Innocence is released on DVD in the UK by Artificial Eye. The disc is Region 2 encoded and in PAL format.
Artificial Eye’s transfer is just about everything you could hope for in a film like this, that relies so much on mood and feel. The film was shot entirely using natural light – another factor that is vital to capture the naturalism of the piece - so the film stock obviously has to be fast enough to deal with this. The inevitable consequence of this is that the film will appear grainy, high-contrast and a little bit over-saturated – and it is – but it is appropriate, giving the film a dark, gothic quality. Despite this the image is still exceptionally clear and detailed, although it tends to soften and lose definition slightly in wider shots. There may be one or two very minor dustspots, but the print is practically flawless in this respect. There may be some telecine wobble, as the opening titles looked a little bit shaky, but I saw no evidence of this in the film itself, nor any particular issue with compression artefacts.
The film comes with a choice of Dolby Digital 5.1 and Dolby Digital 2.0 mixes and both are excellent. From the brief sample I made of the stereo track, it seemed more direct, carrying a strong punch, with depth and clarity. The surround mix is rather more subtle, making superb enveloping use of atmospheric noises, which are so important in conveying the film’s darker, sinister undercurrent.
English subtitles are provided in a white font and they are optional. There is not a great deal of dialogue in the film, so most of the titles are restricted to a single line outside the picture frame in the black bar at the bottom of the screen. On the rare occasion they stretch to two lines, they appear half in and half out of the frame.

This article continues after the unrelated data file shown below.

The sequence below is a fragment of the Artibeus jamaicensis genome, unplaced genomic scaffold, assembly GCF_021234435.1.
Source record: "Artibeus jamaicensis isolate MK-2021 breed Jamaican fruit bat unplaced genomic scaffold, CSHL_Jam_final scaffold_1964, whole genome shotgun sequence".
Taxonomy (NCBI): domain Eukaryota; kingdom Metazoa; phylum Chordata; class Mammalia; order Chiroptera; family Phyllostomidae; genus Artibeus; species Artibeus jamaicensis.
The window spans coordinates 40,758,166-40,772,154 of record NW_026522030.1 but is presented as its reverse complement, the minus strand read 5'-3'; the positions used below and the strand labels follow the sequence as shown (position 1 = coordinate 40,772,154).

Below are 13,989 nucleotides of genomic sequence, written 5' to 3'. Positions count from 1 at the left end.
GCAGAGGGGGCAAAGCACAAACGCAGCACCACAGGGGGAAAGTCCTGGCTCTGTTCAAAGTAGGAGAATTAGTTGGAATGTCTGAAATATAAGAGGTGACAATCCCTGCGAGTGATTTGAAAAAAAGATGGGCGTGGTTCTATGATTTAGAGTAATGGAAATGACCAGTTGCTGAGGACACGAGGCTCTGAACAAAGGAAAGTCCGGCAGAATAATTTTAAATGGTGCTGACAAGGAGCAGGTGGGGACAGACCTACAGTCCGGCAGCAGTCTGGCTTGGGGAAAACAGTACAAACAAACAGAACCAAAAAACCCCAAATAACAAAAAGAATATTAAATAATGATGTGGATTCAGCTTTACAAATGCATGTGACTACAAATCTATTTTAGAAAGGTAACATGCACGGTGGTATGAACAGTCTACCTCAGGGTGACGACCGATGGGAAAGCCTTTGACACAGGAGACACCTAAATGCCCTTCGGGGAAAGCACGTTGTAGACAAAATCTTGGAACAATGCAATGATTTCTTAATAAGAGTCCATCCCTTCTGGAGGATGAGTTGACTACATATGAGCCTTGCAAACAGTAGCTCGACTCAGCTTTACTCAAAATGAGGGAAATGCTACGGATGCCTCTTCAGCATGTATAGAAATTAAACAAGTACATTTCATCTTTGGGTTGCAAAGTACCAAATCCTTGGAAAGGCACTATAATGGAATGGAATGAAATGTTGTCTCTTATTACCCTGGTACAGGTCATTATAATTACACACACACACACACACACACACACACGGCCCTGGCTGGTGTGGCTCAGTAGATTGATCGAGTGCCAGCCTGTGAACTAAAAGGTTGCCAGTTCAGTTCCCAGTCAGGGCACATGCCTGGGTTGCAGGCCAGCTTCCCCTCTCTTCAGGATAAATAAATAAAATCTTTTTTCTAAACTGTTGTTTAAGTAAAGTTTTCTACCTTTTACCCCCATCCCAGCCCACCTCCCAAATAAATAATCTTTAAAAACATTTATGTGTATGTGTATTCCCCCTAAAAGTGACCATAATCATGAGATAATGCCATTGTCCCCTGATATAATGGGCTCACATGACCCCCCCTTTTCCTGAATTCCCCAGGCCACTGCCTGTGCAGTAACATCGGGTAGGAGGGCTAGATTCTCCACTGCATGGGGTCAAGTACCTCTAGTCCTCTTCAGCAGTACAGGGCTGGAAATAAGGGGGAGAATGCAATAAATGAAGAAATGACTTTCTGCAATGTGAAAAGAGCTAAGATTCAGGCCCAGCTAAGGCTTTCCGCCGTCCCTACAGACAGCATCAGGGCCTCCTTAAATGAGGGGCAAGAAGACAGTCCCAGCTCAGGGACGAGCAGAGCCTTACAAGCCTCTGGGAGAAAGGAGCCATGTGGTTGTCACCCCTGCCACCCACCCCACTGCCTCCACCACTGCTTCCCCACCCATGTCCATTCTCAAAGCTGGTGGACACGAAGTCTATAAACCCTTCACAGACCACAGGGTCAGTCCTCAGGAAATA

The main extra feature on the DVD is an in-depth Interview with Lucile Hadzihalilovic (18:19). Artificial Eye have always gone to the trouble of interviewing the director on their releases, initially in text format, but now more commonly in video interviews. These are always highly relevant to the film and often more informative than screen-specific commentaries. Here, the director talks about her affinity for the material (which is based on an original short story by Frank Wedekind), the difficulty of getting financing for a first film where the screenplay is not a straightforward narrative and has no position for star actors. She also talks about the technical aspects of the film, in its design and photography, and discusses influences, citing Robert Bresson and Dario Argento. If you can imagine a middle ground between these two very different styles, Innocence does actually lie in between them. The extra features are rounded out with a Director Biography which, as the director of only two short films previously, is brief. A Trailer for the film is also included.
Without cheating the viewer into believing it is something it is not, and without the slightest sense of pretension, Innocence recreates what it is to be a child as a kind of dark, gothic, mystery horror. With remarkable sensitivity and acuity, masterfully handling big archetypal issues and symbolism, first time feature director Lucile Hadzihalilovic successfully captures that certain sense of childhood anxiety and excitement about undergoing changes and having to face the vaguely threatening yet enticing wider world. That lightness of touch makes this film instantly identifiable and accessible - and despite some viewers’ attempts to read something darker and more sinister into the grooming of the children, it is actually a thing of beauty, simplicity and innocence itself. Artificial Eye’s Region 2 DVD release presents this film exceptionally well, with full consideration of the importance of its audio and visual aspects and rounding it out with all the relevant extra features it requires.